Featured Research

from universities, journals, and other organizations

Developmental delay in brain provides clue to sensory hypersensitivity in autism

Date:
February 10, 2010
Source:
Cell Press
Summary:
New research provides insight into why fragile X syndrome, the most common known cause of autism and mental retardation, is associated with an extreme hypersensitivity to sounds, touch, smells, and visual stimuli that causes sensory overload and results in social withdrawal, hyperarousal, and anxiety. The study uncovers a previously unknown developmental delay in a critical brain circuit that processes sensory information in a mouse model of fragile X syndrome.

New research provides insight into why fragile X syndrome, the most common known cause of autism and mental retardation, is associated with an extreme hypersensitivity to sounds, touch, smells, and visual stimuli that causes sensory overload and results in social withdrawal, hyperarousal, and anxiety. The study, published by Cell Press in the February 11 issue of the journal Neuron, uncovers a previously unknown developmental delay in a critical brain circuit that processes sensory information in a mouse model of fragile X syndrome.

Fragile X syndrome is caused by a mutation that interferes with production of fragile X mental retardation protein (FMRP). FMRP has been shown to play a key role in neuronal development and plasticity, and the loss of FMRP results in the complex and severely debilitating symptoms associated with fragile X syndrome.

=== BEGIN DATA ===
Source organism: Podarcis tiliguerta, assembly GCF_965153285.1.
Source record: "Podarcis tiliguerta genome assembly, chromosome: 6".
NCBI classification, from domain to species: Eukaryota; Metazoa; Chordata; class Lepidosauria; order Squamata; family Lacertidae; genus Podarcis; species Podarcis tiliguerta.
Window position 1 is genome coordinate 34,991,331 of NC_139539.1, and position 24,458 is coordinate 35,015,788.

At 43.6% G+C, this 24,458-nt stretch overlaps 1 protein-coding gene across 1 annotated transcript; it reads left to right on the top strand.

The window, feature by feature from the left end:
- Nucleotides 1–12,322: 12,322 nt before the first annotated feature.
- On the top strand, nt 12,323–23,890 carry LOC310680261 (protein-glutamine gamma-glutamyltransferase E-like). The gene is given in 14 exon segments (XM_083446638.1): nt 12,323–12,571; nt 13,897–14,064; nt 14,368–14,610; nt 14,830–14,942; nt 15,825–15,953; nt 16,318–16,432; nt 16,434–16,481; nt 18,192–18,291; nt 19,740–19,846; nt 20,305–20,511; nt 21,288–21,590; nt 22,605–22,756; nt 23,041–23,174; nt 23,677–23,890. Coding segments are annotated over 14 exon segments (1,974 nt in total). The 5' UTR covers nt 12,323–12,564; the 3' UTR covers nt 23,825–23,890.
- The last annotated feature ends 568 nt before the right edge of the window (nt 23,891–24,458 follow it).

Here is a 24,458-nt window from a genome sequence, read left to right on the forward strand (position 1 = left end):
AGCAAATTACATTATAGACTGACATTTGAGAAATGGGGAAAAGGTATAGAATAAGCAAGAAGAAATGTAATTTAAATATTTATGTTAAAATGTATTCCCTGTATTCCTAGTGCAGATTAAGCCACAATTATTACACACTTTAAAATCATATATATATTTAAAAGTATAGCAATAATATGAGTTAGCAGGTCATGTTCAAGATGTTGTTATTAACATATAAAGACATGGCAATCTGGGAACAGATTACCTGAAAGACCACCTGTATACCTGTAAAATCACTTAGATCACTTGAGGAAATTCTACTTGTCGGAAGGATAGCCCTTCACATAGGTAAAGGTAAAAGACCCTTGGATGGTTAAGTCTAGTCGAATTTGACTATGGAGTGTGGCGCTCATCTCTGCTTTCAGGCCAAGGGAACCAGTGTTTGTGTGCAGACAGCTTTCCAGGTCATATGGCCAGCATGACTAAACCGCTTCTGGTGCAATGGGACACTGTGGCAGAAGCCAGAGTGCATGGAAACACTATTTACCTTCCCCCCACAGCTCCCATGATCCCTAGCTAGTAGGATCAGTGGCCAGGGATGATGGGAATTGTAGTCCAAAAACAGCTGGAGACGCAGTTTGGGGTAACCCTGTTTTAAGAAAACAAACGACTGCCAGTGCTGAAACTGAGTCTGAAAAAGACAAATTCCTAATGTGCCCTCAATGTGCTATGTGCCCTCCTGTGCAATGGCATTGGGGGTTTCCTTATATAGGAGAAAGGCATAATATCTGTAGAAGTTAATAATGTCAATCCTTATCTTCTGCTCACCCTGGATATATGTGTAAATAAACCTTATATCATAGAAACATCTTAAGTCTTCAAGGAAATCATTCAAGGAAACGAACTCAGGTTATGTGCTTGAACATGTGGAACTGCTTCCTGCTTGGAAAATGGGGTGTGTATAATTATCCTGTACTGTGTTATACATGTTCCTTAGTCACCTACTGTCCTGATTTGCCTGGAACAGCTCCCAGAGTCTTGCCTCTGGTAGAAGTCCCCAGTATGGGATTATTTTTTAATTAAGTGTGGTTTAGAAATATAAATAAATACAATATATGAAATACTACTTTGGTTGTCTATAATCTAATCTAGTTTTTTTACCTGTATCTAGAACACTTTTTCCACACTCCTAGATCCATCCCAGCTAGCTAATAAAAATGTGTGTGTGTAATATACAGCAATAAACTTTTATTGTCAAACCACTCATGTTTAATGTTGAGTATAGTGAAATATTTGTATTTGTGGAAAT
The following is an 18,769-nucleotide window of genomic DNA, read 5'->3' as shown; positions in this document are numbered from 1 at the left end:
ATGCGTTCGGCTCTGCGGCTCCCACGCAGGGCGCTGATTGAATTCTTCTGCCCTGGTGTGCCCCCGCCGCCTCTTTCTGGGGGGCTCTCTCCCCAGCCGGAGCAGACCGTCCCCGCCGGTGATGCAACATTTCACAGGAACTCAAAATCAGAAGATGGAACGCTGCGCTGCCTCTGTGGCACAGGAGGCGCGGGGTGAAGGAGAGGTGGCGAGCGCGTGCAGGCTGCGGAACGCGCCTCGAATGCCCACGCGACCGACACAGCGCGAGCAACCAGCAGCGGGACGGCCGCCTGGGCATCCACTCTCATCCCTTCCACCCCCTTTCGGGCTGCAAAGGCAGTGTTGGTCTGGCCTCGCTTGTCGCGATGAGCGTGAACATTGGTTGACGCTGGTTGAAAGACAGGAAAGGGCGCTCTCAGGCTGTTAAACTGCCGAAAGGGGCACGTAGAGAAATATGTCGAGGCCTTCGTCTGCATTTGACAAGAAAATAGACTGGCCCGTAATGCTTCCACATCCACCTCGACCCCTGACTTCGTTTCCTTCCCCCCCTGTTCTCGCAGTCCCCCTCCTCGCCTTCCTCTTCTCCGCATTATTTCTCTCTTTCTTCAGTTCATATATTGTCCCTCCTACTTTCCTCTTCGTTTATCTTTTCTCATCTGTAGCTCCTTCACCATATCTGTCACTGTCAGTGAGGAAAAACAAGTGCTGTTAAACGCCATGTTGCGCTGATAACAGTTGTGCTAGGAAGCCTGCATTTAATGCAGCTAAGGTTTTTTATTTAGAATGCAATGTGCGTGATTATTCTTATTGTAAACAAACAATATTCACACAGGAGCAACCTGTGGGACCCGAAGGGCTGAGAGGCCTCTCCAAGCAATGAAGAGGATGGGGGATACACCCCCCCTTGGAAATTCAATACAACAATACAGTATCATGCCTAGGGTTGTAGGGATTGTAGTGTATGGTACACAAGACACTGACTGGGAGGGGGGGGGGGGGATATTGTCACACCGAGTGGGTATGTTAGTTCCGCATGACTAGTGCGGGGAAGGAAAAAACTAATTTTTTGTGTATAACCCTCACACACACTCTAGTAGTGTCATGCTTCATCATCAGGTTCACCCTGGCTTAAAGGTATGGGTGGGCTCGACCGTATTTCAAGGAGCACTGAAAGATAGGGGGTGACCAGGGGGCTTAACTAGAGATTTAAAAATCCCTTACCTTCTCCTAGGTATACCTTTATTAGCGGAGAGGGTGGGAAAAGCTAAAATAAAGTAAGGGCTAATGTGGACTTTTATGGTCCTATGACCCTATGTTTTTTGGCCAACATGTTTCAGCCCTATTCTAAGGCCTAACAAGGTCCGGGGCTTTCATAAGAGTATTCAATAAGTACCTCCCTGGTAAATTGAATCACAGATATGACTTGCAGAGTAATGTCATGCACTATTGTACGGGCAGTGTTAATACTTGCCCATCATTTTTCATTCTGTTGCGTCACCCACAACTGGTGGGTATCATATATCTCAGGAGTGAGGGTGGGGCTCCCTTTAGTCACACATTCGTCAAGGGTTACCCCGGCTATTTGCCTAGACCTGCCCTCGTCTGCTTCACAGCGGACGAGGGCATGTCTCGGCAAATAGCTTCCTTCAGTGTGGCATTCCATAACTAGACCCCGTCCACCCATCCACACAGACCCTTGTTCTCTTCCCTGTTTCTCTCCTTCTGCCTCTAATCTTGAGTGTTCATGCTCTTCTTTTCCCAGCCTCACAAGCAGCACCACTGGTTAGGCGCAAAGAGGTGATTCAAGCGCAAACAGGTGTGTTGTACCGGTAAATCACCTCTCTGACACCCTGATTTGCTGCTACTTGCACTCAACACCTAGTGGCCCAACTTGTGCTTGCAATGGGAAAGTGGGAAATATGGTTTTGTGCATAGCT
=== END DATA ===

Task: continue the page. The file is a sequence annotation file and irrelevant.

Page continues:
"A central feature of fragile X syndrome is an alteration in sensory processing that manifests in early infancy and progressively worsens through childhood," explains senior study author, Dr. Anis Contractor from the Department of Physiology at the Northwestern Feinberg School of Medicine in Chicago. "Little is known about how disruptions in the part of the brain that process sensory information, called the sensory cortex, contribute to these deficits."

Dr. Contractor and colleagues used a mouse model of fragile X syndrome that exhibits hypersensitivity to sensory stimuli, similar to the human syndrome, to examine the development of synapses in the sensory cortex. Synapses are the sites of communication between neurons, and the ability of the brain to correctly process incoming information is predicated on the correct development of these structures. Although previous work had shown that there are clear defects in the size, shape, and number of synapses in the sensory cortex of fragile X mice, it was not clear whether the abnormalities had any functional impact on the development of the sensory cortex.

During perinatal development in the normal mouse, there is an activity-dependent maturation of synapses. This sensory-driven maturation of key synapses must occur at the right time, called the "critical period." The researchers found that the fragile X mice exhibited a profoundly altered development of synapses in the part of the mouse cortex that processes sensory information from the whiskers. Loss of FMRP resulted in a dysregulation of synapse maturation so that there was a delay in the normal window for synaptic plasticity.

"The precise timing of critical periods during cortical development is essential for the proper organization of synaptic connections and circuits," says Dr. Contractor. "The delayed timing of plasticity windows we observed might contribute to the altered refinement of cortical circuits that persist throughout the life of the animal and contribute to sensory processing deficits in fragile X syndrome."